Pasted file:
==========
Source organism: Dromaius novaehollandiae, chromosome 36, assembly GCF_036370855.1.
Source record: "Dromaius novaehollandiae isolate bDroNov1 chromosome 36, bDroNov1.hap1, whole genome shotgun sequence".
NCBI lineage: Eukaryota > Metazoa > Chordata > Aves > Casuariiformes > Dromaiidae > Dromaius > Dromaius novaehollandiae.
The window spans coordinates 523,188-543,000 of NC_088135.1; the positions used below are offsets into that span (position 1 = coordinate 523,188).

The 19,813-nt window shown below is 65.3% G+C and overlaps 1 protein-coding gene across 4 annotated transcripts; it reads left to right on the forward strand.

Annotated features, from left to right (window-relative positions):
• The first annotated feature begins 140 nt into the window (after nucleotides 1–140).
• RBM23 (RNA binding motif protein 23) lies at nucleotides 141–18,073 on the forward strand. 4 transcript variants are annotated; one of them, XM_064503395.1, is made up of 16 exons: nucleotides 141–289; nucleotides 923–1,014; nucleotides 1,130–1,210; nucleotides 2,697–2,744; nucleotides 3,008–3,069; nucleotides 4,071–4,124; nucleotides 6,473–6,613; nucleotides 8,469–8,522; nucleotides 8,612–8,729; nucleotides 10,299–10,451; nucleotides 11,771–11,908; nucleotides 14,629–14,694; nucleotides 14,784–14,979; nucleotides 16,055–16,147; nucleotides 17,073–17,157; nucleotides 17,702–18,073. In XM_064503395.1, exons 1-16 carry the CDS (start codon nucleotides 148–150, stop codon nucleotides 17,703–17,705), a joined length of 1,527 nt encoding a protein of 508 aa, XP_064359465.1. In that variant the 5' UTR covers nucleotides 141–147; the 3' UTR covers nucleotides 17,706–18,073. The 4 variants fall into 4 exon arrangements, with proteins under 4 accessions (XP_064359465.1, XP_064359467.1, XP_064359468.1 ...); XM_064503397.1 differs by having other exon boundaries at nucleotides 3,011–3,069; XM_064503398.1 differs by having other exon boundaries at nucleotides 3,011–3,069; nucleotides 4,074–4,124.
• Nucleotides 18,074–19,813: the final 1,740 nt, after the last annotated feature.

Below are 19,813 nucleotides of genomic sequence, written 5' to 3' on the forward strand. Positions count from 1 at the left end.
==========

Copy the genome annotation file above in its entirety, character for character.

Source organism: Dromaius novaehollandiae, chromosome 36, assembly GCF_036370855.1.
Source record: "Dromaius novaehollandiae isolate bDroNov1 chromosome 36, bDroNov1.hap1, whole genome shotgun sequence".
NCBI lineage: Eukaryota > Metazoa > Chordata > Aves > Casuariiformes > Dromaiidae > Dromaius > Dromaius novaehollandiae.
The window spans coordinates 523,188-543,000 of NC_088135.1; the positions used below are offsets into that span (position 1 = coordinate 523,188).

The 19,813-nt window shown below is 65.3% G+C and overlaps 1 protein-coding gene across 4 annotated transcripts; it reads left to right on the forward strand.

Annotated features, from left to right (window-relative positions):
• The first annotated feature begins 140 nt into the window (after nucleotides 1–140).
• RBM23 (RNA binding motif protein 23) lies at nucleotides 141–18,073 on the forward strand. 4 transcript variants are annotated; one of them, XM_064503395.1, is made up of 16 exons: nucleotides 141–289; nucleotides 923–1,014; nucleotides 1,130–1,210; nucleotides 2,697–2,744; nucleotides 3,008–3,069; nucleotides 4,071–4,124; nucleotides 6,473–6,613; nucleotides 8,469–8,522; nucleotides 8,612–8,729; nucleotides 10,299–10,451; nucleotides 11,771–11,908; nucleotides 14,629–14,694; nucleotides 14,784–14,979; nucleotides 16,055–16,147; nucleotides 17,073–17,157; nucleotides 17,702–18,073. In XM_064503395.1, exons 1-16 carry the CDS (start codon nucleotides 148–150, stop codon nucleotides 17,703–17,705), a joined length of 1,527 nt encoding a protein of 508 aa, XP_064359465.1. In that variant the 5' UTR covers nucleotides 141–147; the 3' UTR covers nucleotides 17,706–18,073. The 4 variants fall into 4 exon arrangements, with proteins under 4 accessions (XP_064359465.1, XP_064359467.1, XP_064359468.1 ...); XM_064503397.1 differs by having other exon boundaries at nucleotides 3,011–3,069; XM_064503398.1 differs by having other exon boundaries at nucleotides 3,011–3,069; nucleotides 4,074–4,124.
• Nucleotides 18,074–19,813: the final 1,740 nt, after the last annotated feature.

Below are 19,813 nucleotides of genomic sequence, written 5' to 3' on the forward strand. Positions count from 1 at the left end.